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Chile, Bachelet and the Ostensible ‘Lurch to the Left’

Bottom Line: How far left will Bachelet take Chile? Not as far as it might seem in the face of continual political stalemate.

Analysis: Analysts across the political spectrum have been opining for months on what the results of Chile’s 17 November general elections would say about the country’s political future. Michelle Bachelet (New Majority Coalition/Socialist Party), who served as a center-left president from 2006-2010, was up against the conservative Evelyn Matthei (Alliance/Independent Democratic Union), who was consistently polling 10-20 points behind Ms. Bachelet.

Two questions, however, remained. First, how big would Bachelet’s win be? She needed 51% of the vote to avoid a 15 December runoff. Here, Bachelet lost out narrowly; she secured only 47% of the vote to Matthei’s 25%. This has been the norm since Chile’s return to democracy, save for the election of President Patricio Aylwin in 1989. But for Bachelet, whose approval ratings skyrocketed after she left the office to the widely unpopular Sebastian Pinera (National Renewal/Coalition for Change), it was a bittersweet victory.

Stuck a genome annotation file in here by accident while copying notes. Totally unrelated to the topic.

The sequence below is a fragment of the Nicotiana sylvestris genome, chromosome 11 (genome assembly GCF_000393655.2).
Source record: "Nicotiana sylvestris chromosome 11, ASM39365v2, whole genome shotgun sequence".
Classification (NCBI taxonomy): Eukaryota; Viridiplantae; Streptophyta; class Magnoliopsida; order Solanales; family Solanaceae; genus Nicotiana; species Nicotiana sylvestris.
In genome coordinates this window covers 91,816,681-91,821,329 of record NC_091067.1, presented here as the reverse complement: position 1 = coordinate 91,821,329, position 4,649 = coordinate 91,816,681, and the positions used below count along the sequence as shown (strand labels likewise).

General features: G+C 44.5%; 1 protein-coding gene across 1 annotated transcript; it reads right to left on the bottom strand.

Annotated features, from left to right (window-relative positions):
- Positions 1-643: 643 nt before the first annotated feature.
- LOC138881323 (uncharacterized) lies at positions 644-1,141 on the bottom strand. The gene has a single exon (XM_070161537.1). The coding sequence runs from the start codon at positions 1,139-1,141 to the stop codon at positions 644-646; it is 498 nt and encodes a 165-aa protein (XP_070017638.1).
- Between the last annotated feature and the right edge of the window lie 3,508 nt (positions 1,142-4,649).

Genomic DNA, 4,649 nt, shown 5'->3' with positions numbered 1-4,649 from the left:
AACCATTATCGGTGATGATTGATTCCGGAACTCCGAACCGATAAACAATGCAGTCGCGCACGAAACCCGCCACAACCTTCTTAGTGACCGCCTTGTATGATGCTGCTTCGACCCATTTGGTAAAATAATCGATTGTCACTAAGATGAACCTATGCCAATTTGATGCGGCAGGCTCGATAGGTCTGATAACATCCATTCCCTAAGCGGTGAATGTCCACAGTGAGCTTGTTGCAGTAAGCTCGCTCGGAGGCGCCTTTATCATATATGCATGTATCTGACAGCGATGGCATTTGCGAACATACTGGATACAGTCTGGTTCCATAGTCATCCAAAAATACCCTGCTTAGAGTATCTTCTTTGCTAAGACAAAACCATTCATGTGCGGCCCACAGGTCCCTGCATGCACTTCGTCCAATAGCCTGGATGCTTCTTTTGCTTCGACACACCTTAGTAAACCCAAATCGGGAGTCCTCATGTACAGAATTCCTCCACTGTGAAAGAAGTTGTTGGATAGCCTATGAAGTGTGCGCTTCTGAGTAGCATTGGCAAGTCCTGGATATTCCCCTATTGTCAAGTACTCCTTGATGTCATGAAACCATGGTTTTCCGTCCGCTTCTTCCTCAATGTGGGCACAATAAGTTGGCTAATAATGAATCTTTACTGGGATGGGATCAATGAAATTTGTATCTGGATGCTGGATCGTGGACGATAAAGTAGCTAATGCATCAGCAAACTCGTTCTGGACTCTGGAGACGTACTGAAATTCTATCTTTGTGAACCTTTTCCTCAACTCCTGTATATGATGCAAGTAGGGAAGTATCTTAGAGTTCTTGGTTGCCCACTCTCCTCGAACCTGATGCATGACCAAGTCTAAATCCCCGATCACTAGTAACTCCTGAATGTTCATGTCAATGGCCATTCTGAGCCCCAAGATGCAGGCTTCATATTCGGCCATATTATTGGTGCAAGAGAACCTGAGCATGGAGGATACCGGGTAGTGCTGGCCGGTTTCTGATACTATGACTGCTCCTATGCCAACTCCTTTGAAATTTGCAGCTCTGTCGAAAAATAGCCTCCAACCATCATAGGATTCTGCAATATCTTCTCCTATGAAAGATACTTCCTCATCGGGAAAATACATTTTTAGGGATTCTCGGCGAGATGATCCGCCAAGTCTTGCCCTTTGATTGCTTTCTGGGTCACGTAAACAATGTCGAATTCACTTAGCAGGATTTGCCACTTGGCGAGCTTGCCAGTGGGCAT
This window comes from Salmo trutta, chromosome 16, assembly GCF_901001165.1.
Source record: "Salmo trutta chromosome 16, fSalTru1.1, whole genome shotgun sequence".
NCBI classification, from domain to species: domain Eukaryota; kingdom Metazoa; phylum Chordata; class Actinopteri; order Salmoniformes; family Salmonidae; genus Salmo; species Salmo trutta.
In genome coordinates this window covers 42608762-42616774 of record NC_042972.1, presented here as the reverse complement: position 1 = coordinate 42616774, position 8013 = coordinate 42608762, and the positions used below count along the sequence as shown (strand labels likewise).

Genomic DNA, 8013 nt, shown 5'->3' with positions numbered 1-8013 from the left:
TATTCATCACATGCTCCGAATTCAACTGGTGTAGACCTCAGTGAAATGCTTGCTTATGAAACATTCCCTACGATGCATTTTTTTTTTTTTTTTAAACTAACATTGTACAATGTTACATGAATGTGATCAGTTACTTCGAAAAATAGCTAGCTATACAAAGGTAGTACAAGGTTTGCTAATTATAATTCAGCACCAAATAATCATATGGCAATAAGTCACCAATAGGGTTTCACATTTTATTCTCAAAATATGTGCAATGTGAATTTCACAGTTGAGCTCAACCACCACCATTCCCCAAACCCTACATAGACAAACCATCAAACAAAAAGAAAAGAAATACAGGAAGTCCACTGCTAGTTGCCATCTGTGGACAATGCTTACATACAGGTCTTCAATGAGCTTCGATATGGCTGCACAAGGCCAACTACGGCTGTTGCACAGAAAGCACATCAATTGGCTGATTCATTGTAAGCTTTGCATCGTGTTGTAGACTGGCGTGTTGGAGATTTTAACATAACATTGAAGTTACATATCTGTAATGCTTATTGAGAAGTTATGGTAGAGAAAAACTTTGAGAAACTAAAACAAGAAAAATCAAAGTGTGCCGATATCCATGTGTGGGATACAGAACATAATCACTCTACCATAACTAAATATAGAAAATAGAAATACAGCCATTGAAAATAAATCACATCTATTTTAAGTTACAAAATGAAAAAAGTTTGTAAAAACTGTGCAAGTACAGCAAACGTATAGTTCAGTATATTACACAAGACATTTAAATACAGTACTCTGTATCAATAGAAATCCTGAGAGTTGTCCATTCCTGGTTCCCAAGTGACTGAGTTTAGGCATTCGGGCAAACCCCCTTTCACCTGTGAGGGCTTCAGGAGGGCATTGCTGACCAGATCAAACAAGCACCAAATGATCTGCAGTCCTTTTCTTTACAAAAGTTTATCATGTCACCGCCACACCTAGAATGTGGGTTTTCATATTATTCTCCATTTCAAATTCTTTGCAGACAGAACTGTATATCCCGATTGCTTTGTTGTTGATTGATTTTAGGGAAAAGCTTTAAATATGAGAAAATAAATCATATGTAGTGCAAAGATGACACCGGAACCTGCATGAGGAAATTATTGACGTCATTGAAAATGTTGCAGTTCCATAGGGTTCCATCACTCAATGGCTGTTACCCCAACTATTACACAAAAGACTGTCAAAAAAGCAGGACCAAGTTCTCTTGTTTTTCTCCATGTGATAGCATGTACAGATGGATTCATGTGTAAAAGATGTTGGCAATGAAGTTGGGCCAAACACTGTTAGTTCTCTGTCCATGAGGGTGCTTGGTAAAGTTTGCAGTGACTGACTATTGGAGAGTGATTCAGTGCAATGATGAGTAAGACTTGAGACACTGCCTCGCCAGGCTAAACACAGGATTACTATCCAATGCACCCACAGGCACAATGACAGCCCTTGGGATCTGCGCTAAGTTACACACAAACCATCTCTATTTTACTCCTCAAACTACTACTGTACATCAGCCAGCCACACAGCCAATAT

The second question surrounding the election was how hard to the left Bachelet would tack following her election, which would primarily be determined by her coalition’s legislative showing. Chilean political parties in search of a convincing electoral mandate must overcome the country’s binomial system, which allots equal representation…




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